Like too many of us, I get a lot of junk e-mail. Fortunately, most of it goes into my spam folder. A recent one came from the “Anti-Terrorist And Monetary Crimes Division” of the FBI, but signed by Mr. Robert Mueller, the director, informing me that they have “have completed an investigation on an International Payment in which was issued to you by an International Lottery Company. With the help of our newly developed technology (International Monitoring Network System)” – WOW! – “we discovered that your e-mail address was automatically selected by an Online Balloting System, this has legally won you the sum of $2.4million USD from a Lottery Company outside the United States of America.”

Yay, I’m practically rich!

“You will be required to settle the following bills directly to the Lottery Agent in-charge of this transaction whom is located in Cotonou, Benin Republic. According to our discoveries, you were required to pay for the following,
(1) Deposit Fee’s ( IMF INTERNATIONAL CLEARANCE CERTIFICATE )
(3) Shipping Fee’s ( This is the charge for shipping the Cashier’s Check to your home address)
The total amount for everything is $96.00 We have tried our possible best to indicate that this $96.00 should be deducted from your winning prize but we found out that the funds have already been deposited IMF and cannot be accessed by anyone apart from you the winner, therefore you will be required to pay the required fee’s.”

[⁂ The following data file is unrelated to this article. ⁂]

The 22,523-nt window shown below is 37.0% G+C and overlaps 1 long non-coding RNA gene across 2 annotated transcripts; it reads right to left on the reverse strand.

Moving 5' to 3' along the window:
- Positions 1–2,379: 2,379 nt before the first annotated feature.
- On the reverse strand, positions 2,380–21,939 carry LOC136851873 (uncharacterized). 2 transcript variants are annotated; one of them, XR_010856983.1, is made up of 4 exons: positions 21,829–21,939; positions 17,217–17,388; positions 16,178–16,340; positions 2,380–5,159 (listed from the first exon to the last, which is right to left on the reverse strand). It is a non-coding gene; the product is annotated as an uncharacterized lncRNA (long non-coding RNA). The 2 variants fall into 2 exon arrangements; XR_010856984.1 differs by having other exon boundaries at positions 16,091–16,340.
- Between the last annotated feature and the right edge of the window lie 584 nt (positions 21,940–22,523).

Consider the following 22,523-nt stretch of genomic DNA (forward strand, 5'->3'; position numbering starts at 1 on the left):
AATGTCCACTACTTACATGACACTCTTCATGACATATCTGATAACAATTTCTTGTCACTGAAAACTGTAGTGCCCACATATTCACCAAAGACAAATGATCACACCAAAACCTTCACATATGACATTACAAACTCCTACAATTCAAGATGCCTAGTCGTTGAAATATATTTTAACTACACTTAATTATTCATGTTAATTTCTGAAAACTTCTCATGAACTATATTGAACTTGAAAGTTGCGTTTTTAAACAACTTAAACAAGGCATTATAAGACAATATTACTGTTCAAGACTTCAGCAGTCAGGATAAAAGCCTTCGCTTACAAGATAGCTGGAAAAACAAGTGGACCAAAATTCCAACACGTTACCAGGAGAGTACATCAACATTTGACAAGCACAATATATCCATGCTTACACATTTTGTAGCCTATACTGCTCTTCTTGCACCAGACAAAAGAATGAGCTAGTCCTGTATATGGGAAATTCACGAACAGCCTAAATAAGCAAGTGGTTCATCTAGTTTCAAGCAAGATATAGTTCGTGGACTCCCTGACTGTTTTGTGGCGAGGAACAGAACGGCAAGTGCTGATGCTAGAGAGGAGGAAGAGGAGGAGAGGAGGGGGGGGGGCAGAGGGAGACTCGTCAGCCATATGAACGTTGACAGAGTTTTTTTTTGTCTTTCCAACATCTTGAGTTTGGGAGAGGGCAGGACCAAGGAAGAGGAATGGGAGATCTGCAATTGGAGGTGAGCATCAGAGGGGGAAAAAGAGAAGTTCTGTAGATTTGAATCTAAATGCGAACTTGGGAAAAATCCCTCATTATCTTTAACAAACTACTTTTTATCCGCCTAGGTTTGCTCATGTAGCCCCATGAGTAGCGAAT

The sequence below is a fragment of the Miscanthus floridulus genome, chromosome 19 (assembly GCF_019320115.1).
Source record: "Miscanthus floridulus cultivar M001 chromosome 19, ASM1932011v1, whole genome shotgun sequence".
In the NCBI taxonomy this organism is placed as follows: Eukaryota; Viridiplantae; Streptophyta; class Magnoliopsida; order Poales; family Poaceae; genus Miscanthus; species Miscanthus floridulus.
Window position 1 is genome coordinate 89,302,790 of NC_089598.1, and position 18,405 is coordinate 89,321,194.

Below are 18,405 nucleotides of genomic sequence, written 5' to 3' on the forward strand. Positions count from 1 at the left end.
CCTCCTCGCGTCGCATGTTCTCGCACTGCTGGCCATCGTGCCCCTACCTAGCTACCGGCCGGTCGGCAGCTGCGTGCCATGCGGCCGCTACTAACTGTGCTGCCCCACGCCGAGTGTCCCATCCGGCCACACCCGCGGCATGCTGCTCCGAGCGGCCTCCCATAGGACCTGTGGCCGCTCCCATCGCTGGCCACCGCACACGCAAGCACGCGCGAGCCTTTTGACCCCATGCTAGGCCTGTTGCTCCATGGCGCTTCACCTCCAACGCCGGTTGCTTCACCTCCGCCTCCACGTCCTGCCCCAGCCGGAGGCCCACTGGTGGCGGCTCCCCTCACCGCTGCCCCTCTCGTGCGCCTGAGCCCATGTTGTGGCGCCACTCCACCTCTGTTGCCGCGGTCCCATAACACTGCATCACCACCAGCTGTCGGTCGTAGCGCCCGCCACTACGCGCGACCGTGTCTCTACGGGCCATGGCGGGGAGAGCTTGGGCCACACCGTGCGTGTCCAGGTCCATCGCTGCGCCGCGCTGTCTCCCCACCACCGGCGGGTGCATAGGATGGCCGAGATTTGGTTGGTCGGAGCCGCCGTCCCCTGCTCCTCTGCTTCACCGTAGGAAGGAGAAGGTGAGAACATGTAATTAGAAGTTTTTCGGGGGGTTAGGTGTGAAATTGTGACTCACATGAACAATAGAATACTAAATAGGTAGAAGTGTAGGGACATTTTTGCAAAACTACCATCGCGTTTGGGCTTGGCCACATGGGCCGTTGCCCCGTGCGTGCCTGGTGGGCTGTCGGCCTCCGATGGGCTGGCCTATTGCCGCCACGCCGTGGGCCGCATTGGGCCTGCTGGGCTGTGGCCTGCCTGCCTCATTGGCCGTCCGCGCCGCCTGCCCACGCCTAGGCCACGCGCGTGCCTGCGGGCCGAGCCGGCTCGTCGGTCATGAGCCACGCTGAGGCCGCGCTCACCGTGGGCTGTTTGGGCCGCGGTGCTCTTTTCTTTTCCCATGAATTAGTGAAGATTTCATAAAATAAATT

This sounds pretty authentic. Odd numbering, bad punctuation, and everything.

Seriously, usually I ignore these things, but in this case, I thought I ought to report it to the REAL FBI, in case someone else is foolish naive enough to believe this rubbish. Surprisingly the FBI doesn’t seem to have an e-mail address in Estonia. I went to the FBI website and reported this scam to the The Internet Crime Complaint Center (IC3), a partnership between the FBI “and the National White Collar Crime Center (NW3C), funded in part by the Bureau of Justice Assistance (BJA).” I dutifully filled on the form, then submitted it. Or tried. It took me FOUR times to send it because the word verification was so tricky – it’s really difficult to tell the difference between m and rn, for instance, when any given letter has TWO colors.

So when I got a SECOND, totally different message from the FBI in Atlanta (Japanese e-mail), I didn’t bother reporting it. Ya got to make it easier, FBI.
***
My URL shows up in Dustbury’s spam. Oy.

One Response to “The FBI is sending me money!”

  • The moral of this story: The FBI could care less about consumer fraud. All they do with their time and our money is create phony baloney “terrorists” so they can ignore real crime and ignore the real terrorists.

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